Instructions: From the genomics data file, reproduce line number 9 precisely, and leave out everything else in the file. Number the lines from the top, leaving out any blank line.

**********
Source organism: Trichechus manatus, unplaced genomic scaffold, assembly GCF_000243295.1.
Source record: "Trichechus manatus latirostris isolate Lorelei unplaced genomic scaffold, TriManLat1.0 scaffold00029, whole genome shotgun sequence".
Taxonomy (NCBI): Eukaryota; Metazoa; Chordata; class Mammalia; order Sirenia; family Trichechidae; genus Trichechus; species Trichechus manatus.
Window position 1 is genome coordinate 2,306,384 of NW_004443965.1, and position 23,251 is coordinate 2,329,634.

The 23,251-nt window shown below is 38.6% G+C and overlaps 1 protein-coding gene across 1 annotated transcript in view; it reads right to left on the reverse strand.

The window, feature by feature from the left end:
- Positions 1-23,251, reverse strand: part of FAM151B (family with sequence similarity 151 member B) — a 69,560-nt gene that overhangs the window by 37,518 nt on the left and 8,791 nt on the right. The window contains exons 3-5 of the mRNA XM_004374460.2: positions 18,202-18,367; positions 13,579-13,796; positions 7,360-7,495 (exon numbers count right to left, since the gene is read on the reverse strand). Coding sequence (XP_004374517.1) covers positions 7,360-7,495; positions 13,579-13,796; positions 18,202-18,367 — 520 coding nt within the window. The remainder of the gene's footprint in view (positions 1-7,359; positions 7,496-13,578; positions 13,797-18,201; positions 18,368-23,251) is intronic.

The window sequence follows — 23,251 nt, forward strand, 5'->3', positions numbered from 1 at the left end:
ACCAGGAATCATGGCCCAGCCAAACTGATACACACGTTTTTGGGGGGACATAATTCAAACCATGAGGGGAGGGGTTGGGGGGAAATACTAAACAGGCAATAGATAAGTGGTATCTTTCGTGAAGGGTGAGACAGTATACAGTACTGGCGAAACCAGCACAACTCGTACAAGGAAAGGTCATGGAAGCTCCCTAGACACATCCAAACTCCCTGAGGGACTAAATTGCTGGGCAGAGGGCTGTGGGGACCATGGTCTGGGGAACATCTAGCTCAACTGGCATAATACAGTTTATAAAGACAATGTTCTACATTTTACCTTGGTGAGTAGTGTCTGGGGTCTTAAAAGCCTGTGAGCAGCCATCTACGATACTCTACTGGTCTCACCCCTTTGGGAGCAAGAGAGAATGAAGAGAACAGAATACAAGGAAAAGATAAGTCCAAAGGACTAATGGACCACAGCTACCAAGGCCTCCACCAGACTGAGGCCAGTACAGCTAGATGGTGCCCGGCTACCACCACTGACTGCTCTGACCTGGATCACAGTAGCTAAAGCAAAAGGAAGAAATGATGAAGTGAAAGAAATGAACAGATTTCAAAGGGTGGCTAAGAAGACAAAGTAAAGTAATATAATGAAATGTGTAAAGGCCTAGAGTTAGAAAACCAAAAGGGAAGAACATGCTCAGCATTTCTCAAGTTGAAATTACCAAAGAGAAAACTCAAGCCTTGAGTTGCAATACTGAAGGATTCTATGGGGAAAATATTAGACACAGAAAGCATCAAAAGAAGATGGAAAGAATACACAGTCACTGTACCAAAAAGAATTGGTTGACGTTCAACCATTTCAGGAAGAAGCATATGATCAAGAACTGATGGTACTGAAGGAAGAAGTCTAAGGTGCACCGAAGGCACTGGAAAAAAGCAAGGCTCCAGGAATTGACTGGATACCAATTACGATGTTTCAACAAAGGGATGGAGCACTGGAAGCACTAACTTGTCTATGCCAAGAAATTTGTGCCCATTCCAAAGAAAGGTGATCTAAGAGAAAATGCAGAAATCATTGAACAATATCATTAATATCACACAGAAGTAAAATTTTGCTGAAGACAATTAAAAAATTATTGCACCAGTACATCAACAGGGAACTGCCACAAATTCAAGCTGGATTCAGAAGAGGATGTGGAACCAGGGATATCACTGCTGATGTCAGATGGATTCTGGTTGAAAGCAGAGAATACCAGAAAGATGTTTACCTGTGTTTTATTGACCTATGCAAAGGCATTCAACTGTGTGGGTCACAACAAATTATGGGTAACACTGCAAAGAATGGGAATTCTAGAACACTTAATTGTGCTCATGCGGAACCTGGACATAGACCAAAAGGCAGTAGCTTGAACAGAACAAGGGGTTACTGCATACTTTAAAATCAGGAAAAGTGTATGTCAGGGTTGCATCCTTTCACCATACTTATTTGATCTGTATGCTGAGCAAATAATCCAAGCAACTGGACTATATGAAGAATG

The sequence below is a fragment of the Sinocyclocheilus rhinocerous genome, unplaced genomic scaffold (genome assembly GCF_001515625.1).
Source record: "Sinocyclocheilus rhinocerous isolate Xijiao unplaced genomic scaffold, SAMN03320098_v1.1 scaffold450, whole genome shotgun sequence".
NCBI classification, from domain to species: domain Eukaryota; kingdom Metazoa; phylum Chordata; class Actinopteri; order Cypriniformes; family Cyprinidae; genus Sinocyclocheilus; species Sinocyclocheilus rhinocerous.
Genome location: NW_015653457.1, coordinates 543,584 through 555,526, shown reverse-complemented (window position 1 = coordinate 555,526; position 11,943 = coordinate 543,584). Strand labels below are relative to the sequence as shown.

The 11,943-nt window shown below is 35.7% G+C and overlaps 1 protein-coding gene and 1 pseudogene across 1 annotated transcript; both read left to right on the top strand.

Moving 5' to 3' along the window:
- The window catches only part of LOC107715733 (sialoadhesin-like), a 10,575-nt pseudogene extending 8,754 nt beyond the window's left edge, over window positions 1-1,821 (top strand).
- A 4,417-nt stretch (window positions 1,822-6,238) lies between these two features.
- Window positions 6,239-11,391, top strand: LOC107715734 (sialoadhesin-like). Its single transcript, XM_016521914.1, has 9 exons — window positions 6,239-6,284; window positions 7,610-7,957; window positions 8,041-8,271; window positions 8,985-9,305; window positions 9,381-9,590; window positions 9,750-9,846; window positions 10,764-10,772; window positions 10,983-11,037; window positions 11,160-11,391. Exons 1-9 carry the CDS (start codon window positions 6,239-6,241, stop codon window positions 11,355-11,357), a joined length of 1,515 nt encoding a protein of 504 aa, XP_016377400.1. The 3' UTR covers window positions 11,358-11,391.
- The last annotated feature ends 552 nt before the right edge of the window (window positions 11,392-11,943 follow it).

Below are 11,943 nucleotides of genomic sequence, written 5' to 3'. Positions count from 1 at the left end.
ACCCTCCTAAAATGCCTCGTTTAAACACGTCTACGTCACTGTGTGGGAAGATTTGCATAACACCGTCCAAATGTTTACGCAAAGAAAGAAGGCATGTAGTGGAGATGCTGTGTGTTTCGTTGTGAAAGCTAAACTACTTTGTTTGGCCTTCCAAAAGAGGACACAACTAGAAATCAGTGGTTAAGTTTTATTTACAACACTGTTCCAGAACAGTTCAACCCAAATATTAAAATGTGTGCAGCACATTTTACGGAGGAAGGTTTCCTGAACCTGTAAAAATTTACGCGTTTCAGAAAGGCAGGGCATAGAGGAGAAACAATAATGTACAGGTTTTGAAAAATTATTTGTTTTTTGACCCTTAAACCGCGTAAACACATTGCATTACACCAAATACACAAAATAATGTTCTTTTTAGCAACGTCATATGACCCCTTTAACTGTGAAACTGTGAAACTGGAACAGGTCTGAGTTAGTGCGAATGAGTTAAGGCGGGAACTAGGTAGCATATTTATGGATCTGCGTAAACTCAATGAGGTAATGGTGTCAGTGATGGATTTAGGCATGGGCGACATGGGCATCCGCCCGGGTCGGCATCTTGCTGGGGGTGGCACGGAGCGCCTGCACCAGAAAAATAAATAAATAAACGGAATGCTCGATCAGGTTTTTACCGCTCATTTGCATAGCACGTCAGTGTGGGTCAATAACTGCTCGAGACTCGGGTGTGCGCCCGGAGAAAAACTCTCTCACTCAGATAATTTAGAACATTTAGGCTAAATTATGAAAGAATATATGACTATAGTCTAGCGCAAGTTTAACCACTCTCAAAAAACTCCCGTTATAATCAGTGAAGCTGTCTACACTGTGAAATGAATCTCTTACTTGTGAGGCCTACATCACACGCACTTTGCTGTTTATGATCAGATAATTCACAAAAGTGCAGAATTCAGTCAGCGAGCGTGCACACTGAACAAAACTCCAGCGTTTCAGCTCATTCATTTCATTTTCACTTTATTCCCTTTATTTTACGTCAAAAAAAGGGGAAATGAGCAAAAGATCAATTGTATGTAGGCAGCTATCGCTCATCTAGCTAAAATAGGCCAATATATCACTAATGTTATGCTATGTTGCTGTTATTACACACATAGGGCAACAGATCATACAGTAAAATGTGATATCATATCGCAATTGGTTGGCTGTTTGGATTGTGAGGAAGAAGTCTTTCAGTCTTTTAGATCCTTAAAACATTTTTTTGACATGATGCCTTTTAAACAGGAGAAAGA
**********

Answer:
ACCAGGAATCATGGCCCAGCCAAACTGATACACACGTTTTTGGGGGGACATAATTCAAACCATGAGGGGAGGGGTTGGGGGGAAATACTAAACAGGCAATAGATAAGTGGTATCTTTCGTGAAGGGTGAGACAGTATACAGTACTGGCGAAACCAGCACAACTCGTACAAGGAAAGGTCATGGAAGCTCCCTAGACACATCCAAACTCCCTGAGGGACTAAATTGCTGGGCAGAGGGCTGTGGGGACCATGGTCTGGGGAACATCTAGCTCAACTGGCATAATACAGTTTATAAAGACAATGTTCTACATTTTACCTTGGTGAGTAGTGTCTGGGGTCTTAAAAGCCTGTGAGCAGCCATCTACGATACTCTACTGGTCTCACCCCTTTGGGAGCAAGAGAGAATGAAGAGAACAGAATACAAGGAAAAGATAAGTCCAAAGGACTAATGGACCACAGCTACCAAGGCCTCCACCAGACTGAGGCCAGTACAGCTAGATGGTGCCCGGCTACCACCACTGACTGCTCTGACCTGGATCACAGTAGCTAAAGCAAAAGGAAGAAATGATGAAGTGAAAGAAATGAACAGATTTCAAAGGGTGGCTAAGAAGACAAAGTAAAGTAATATAATGAAATGTGTAAAGGCCTAGAGTTAGAAAACCAAAAGGGAAGAACATGCTCAGCATTTCTCAAGTTGAAATTACCAAAGAGAAAACTCAAGCCTTGAGTTGCAATACTGAAGGATTCTATGGGGAAAATATTAGACACAGAAAGCATCAAAAGAAGATGGAAAGAATACACAGTCACTGTACCAAAAAGAATTGGTTGACGTTCAACCATTTCAGGAAGAAGCATATGATCAAGAACTGATGGTACTGAAGGAAGAAGTCTAAGGTGCACCGAAGGCACTGGAAAAAAGCAAGGCTCCAGGAATTGACTGGATACCAATTACGATGTTTCAACAAAGGGATGGAGCACTGGAAGCACTAACTTGTCTATGCCAAGAAATTTGTGCCCATTCCAAAGAAAGGTGATCTAAGAGAAAATGCAGAAATCATTGAACAATATCATTAATATCACACAGAAGTAAAATTTTGCTGAAGACAATTAAAAAATTATTGCACCAGTACATCAACAGGGAACTGCCACAAATTCAAGCTGGATTCAGAAGAGGATGTGGAACCAGGGATATCACTGCTGATGTCAGATGGATTCTGGTTGAAAGCAGAGAATACCAGAAAGATGTTTACCTGTGTTTTATTGACCTATGCAAAGGCATTCAACTGTGTGGGTCACAACAAATTATGGGTAACACTGCAAAGAATGGGAATTCTAGAACACTTAATTGTGCTCATGCGGAACCTGGACATAGACCAAAAGGCAGTAGCTTGAACAGAACAAGGGGTTACTGCATACTTTAAAATCAGGAAAAGTGTATGTCAGGGTTGCATCCTTTCACCATACTTATTTGATCTGTATGCTGAGCAAATAATCCAAGCAACTGGACTATATGAAGAATG